NHS Complaints

The Parliamentary and Health Service Ombudsman (PHSO)

How it works

If you’re not happy with the way your complaint has been dealt with by the NHS, you have the right to take your complaint to the Parliamentary and Health Service Ombudsman (PHSO).

The PHSO is independent of the NHS, local authorities and government. Their services are free and confidential.

When can I take my complaint to the PHSO?

You should submit a complaint no later than one year from the date of the events you are complaining about (or from when you first became aware of the matter).

The PHSO can extend this time, for example, if the Local Resolution process took longer than a year.

Does the PHSO investigate all cases that are sent to them?

The PHSO will look at every complaint that comes to them but they do not (and are not required to) investigate all the complaints referred to them.

They will not normally investigate your case unless you have already tried to resolve the problem using Local Resolution.

The PHSO can refer you back to the Local Resolution stage of the NHS Complaints Procedure if they think you have come to the Ombudsman too soon, or if they feel that the NHS organisation involved has not done all it can to resolve your issues locally. 

The PHSO will not usually investigate a complaint where you do not agree with the outcome of your complaint and you cannot offer any evidence as to why you think it’s wrong or unsatisfactory, or they decide:

  • there is no evidence to suggest that the NHS organisation acted wrongly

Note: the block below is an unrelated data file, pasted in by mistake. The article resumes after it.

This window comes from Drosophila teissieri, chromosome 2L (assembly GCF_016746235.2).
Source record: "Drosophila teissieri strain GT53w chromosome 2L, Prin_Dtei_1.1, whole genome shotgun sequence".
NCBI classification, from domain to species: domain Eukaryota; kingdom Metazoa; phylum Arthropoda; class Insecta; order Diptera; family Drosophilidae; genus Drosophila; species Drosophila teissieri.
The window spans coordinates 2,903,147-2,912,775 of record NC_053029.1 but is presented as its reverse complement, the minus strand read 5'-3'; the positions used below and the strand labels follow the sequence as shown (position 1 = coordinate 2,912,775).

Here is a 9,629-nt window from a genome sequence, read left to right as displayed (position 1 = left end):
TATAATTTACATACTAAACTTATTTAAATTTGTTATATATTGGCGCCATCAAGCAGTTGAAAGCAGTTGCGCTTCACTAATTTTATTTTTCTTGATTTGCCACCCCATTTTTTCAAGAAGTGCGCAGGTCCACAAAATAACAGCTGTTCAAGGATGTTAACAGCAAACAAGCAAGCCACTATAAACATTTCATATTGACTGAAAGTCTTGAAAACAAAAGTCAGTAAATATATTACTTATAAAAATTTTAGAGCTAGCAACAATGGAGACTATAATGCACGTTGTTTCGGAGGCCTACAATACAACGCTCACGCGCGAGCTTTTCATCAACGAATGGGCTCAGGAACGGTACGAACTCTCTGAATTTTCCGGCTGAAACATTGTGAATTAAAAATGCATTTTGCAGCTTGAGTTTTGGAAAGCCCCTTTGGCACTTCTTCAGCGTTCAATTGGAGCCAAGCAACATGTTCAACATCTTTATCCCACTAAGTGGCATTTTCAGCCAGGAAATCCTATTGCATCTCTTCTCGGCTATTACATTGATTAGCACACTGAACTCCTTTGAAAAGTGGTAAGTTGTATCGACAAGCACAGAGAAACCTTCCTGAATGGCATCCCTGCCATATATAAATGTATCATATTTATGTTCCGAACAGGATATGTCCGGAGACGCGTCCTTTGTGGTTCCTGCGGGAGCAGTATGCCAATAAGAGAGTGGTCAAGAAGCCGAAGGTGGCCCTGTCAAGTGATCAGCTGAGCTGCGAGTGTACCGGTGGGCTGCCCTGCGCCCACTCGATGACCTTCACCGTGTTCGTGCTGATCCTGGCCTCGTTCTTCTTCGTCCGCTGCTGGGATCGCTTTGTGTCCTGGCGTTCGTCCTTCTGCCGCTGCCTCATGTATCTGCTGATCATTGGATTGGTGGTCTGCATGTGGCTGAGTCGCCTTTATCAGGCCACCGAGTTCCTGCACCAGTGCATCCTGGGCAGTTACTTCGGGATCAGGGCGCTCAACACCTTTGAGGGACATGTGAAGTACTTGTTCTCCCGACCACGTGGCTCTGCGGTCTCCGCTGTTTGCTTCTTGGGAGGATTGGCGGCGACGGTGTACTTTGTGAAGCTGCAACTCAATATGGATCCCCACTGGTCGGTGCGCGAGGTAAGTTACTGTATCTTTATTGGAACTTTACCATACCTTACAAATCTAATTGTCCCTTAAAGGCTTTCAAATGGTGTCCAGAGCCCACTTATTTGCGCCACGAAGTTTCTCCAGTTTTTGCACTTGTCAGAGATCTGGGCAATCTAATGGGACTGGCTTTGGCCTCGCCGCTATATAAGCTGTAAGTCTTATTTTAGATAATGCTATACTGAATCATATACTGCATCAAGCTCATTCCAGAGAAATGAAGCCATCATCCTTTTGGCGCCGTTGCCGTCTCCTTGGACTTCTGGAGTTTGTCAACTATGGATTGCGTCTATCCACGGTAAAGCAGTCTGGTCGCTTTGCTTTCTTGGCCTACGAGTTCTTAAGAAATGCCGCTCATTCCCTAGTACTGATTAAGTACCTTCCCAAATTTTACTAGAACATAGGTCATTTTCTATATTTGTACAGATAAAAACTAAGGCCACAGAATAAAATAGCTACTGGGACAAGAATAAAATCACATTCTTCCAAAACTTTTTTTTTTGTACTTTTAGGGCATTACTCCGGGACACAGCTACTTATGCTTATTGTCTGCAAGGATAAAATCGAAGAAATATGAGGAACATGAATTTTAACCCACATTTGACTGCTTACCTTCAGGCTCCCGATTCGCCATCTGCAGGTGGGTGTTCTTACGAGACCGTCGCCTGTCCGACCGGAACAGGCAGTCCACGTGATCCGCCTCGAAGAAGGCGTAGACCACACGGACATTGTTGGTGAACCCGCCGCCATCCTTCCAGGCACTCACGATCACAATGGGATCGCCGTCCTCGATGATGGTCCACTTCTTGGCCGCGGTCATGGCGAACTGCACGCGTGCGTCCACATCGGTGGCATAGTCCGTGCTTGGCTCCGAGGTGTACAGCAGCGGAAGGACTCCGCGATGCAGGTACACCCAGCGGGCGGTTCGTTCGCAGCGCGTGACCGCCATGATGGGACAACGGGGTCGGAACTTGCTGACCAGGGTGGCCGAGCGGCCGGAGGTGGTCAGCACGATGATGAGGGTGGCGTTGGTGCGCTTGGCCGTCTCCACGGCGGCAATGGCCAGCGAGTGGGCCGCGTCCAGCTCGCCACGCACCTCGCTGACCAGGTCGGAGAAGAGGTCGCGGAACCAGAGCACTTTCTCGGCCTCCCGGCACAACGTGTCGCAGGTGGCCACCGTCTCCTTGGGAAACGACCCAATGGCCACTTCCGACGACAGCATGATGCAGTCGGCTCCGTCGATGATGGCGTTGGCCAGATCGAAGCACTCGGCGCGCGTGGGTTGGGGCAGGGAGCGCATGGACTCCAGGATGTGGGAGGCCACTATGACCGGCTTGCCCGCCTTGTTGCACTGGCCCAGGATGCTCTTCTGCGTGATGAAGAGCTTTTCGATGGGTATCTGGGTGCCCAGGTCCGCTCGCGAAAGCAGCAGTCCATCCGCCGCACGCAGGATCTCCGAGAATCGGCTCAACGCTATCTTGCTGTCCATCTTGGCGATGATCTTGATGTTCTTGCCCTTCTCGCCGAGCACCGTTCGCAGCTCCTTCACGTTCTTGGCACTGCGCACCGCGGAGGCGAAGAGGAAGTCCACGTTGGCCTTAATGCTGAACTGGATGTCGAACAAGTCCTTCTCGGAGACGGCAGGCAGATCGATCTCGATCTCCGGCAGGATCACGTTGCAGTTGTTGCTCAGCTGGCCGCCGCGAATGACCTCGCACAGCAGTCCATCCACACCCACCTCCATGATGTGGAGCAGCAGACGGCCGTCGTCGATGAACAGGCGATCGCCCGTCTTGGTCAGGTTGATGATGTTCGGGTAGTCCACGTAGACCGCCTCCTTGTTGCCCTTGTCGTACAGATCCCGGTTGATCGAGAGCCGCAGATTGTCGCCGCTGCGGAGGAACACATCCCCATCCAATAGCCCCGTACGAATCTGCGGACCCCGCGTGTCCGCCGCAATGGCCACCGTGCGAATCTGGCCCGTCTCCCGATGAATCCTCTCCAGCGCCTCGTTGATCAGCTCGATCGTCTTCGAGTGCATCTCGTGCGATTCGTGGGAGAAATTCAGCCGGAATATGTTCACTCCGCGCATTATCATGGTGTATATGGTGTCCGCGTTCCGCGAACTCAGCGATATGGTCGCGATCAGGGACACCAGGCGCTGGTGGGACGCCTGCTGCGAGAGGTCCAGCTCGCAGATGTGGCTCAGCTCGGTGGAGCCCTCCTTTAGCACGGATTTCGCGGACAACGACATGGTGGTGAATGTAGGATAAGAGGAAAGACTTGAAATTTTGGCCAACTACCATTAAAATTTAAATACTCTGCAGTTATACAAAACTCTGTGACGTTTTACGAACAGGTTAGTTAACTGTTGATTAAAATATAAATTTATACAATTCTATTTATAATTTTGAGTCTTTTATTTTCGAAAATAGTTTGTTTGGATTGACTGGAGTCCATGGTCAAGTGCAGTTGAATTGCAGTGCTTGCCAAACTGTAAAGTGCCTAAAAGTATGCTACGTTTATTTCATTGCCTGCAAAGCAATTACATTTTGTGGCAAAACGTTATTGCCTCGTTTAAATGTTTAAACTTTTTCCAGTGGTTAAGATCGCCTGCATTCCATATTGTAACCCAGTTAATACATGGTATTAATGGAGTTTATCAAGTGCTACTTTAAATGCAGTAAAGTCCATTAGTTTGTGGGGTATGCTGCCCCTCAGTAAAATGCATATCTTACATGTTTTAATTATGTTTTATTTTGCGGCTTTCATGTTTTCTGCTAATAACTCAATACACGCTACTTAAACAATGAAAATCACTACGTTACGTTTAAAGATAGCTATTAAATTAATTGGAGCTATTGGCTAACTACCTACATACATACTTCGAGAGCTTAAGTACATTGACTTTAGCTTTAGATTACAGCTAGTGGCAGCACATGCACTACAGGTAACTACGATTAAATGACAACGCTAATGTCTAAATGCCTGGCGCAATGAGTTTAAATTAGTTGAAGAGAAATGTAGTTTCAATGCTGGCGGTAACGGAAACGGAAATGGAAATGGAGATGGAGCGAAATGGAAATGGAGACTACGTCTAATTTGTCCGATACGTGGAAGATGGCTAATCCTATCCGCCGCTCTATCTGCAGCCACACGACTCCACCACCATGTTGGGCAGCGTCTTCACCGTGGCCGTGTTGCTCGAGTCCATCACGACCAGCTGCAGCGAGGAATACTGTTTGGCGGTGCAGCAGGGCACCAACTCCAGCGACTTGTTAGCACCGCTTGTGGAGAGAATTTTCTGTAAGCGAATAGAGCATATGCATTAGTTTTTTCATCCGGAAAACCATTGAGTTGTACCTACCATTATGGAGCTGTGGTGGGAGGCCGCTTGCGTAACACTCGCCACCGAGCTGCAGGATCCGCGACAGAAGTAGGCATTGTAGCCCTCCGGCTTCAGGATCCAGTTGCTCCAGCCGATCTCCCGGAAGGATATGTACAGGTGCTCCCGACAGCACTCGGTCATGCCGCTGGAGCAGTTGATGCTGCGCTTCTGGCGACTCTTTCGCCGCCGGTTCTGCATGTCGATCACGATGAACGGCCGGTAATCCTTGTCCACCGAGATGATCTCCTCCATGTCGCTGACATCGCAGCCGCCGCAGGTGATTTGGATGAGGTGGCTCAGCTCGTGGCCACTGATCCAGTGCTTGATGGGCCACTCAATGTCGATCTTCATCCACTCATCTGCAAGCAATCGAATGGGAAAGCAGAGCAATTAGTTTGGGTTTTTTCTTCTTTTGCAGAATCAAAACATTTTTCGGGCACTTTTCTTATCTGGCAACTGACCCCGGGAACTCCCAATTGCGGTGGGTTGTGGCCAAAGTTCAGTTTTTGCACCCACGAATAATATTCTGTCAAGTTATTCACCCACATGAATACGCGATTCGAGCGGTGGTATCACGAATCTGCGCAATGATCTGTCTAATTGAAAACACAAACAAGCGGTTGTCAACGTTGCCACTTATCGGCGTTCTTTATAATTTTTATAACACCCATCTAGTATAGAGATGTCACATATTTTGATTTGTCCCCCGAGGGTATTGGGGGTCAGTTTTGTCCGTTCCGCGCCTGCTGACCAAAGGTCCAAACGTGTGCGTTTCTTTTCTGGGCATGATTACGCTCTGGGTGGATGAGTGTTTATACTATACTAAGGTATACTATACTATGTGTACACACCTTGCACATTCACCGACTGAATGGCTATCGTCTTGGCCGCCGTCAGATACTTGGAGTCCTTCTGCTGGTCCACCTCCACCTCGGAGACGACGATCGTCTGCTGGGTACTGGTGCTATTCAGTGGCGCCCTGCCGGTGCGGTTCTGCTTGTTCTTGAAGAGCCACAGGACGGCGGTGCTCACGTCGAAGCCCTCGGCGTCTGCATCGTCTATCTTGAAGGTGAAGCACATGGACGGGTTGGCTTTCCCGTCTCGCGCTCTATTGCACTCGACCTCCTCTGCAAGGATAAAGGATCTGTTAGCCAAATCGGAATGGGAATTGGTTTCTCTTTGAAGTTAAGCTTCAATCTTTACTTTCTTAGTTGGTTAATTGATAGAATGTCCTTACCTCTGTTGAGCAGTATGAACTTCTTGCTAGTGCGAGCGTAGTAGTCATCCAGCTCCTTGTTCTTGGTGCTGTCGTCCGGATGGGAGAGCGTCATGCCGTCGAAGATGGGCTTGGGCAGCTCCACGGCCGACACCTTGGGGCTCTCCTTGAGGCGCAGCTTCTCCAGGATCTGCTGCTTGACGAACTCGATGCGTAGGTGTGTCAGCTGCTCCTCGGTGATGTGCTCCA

• the NHS organisation has done all they reasonably could do to put things right

  • there would not be a worthwhile outcome from an investigation (for example, if the outcome you want is not possible through this process)


How do they decide whether to investigate a case?

The PHSO will consider whether your case meets their criteria for investigation. They may ask to see clinical records and other papers involved in your complaint.

The PHSO may decide:

  1. not to investigate the case and take no further action (for example, if they think that the NHS has done all it can to resolve your complaint locally).

  2. not to investigate the case but may ask the NHS organisation to take action which they think would resolve your complaint more quickly without the need for a PHSO investigation. This is called an ‘intervention’.

  3. to carry out an in-depth investigation resulting in a detailed report about the case. This investigation will be very thorough and can take some time. They aim to complete 90% of investigations within 12 months.

If the PHSO agree to investigate my complaint, what happens then?

After they have completed their investigation, the PHSO will write a detailed report.

If the complaint is upheld (this means they support your complaint) they can make recommendations to the NHS to put things right.

What can I do if I am not happy with the PHSO’s decision?

You can raise your concerns about the decision with the person who assessed your complaint. If you remain unhappy you can ask that the decision is reviewed by a different team (although just disagreeing with the decision is not enough for a review to be completed). They will provide you with a form which explains the criteria for a review. This should be done within a month of the decision. Unless you have new information the PHSO will only consider a review once.

The PHSO’s decision about your complaint is final.

This includes their decision whether or not to investigate your complaint and their decision whether or not to uphold your complaint following an investigation.